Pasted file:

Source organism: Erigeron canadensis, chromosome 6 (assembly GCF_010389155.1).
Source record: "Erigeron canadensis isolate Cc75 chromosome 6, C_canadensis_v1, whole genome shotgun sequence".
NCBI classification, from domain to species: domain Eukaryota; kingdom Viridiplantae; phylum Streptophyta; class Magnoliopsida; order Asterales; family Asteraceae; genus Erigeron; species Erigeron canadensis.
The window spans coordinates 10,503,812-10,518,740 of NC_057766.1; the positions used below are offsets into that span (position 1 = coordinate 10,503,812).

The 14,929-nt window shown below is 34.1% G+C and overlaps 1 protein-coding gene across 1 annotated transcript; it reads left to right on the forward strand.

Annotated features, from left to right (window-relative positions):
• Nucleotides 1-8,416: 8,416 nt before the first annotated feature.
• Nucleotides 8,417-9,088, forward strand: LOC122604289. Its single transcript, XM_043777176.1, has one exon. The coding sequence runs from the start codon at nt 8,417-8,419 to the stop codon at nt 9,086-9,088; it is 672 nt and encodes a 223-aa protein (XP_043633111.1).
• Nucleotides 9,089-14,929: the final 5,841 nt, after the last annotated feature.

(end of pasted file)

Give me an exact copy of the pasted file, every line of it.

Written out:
Source organism: Erigeron canadensis, chromosome 6 (assembly GCF_010389155.1).
Source record: "Erigeron canadensis isolate Cc75 chromosome 6, C_canadensis_v1, whole genome shotgun sequence".
NCBI classification, from domain to species: domain Eukaryota; kingdom Viridiplantae; phylum Streptophyta; class Magnoliopsida; order Asterales; family Asteraceae; genus Erigeron; species Erigeron canadensis.
The window spans coordinates 10,503,812-10,518,740 of NC_057766.1; the positions used below are offsets into that span (position 1 = coordinate 10,503,812).

The 14,929-nt window shown below is 34.1% G+C and overlaps 1 protein-coding gene across 1 annotated transcript; it reads left to right on the forward strand.

Annotated features, from left to right (window-relative positions):
• Nucleotides 1-8,416: 8,416 nt before the first annotated feature.
• Nucleotides 8,417-9,088, forward strand: LOC122604289. Its single transcript, XM_043777176.1, has one exon. The coding sequence runs from the start codon at nt 8,417-8,419 to the stop codon at nt 9,086-9,088; it is 672 nt and encodes a 223-aa protein (XP_043633111.1).
• Nucleotides 9,089-14,929: the final 5,841 nt, after the last annotated feature.